Thursday, November 09, 2006

The Democratic Shift in Texas

Someone paying attention only the Congressional mid-terms might wonder what exactly I mean by "Democratic shift in Texas", but in fact the Democrats did very well at the state and local level. Additionally, there are some demographic changes underway in Texas which should give Democrats hope for both state and national races:
Mr. Bell lost overall but defeated GOP incumbent Gov. Rick Perry in Dallas, Travis and El Paso counties, and he lost only by narrow margins in Harris and Bexar counties. Among the six major urban counties, only Tarrant favored Mr. Perry by a significant amount.

You may think the poor Perry showing is because he had so many challengers, with two viable independents on the ballot. But go back to 2004. Believe it or not, President Bush, running for re-election as president, drew less than 60 percent of the vote in every big urban county except Tarrant.

Look also at Tuesday's Democratic landslide in Dallas County. The party swept the top-ticket county judge and district attorney's races, along with all contested judgeships. That's in Dallas, folks, once the epicenter of conservatism.

Bottom line: Democrats are gaining momentum in the state's urban centers. They have an opening in areas with big media markets, plenty of voters and not your average red-staters.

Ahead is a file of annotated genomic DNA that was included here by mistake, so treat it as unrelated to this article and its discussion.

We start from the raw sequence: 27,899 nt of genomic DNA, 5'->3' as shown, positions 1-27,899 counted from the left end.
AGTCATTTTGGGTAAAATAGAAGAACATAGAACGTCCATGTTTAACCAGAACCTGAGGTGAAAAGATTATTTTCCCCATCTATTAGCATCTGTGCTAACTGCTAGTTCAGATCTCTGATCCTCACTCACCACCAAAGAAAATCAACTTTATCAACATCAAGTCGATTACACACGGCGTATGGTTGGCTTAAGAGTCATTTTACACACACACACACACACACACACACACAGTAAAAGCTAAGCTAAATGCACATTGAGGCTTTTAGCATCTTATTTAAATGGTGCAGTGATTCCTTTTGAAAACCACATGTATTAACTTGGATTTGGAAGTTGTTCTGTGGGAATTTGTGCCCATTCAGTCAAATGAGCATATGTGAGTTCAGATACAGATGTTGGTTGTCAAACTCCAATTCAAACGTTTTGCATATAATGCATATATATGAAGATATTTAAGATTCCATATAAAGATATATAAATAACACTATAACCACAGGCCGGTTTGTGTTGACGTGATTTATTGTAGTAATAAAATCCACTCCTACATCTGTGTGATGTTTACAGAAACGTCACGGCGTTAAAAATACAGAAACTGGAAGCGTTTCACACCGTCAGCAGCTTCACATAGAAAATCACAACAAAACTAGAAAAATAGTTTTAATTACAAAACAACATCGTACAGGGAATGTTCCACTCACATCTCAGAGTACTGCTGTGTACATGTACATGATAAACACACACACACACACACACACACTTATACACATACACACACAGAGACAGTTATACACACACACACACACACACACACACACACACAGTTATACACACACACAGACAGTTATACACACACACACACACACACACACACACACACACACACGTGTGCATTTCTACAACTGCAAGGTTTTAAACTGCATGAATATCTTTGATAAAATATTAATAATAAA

The result? Not only was no Democratic incumbent defeated in the Texas Legislature, but Democrats managed to flip five Texas House seats, all in urban areas. And the general Republican massacre in Dallas County has been well-publicized at this point.

The five counties that Bell either won or lost narrowly in-Bexar, Dallas, El Paso, Harris and Travis-altogether have a population of about 9.1 million people (by the 2000 census), against a total Texas population of about 22 million. That works out to about 40% of the total population of Texas concentrated in urban areas that are favorable to Democrats, split evenly between Democrats and Republicans, or lean slightly Republican. That offers a significant advantage to the right kind of Democratic candidates who can peel away rural, conservative voters who normally vote Republican. Given the projected continued growth of urban areas, as well as their trend towards minorities who lean Democratic, Democrats are likely to continuing making gains in urban areas (see Virginia, where just such a trend is what helped propel Webb over Allen in the Senate race.)

In other words, the numbers look good. You certainly can't ignore the general anti-Republican mood that pervaded the mid-terms this year, and his doesn't mean that Texas is going to turn blue anytime soon by any means (if ever), but it does mean that Texas Democrats are poised to make steady gains in the coming years.

1 comment:

Fan Boy said...

I hate to say it but I think that major issue causing the shift may work itself out by the next election: immigration reform in Texas.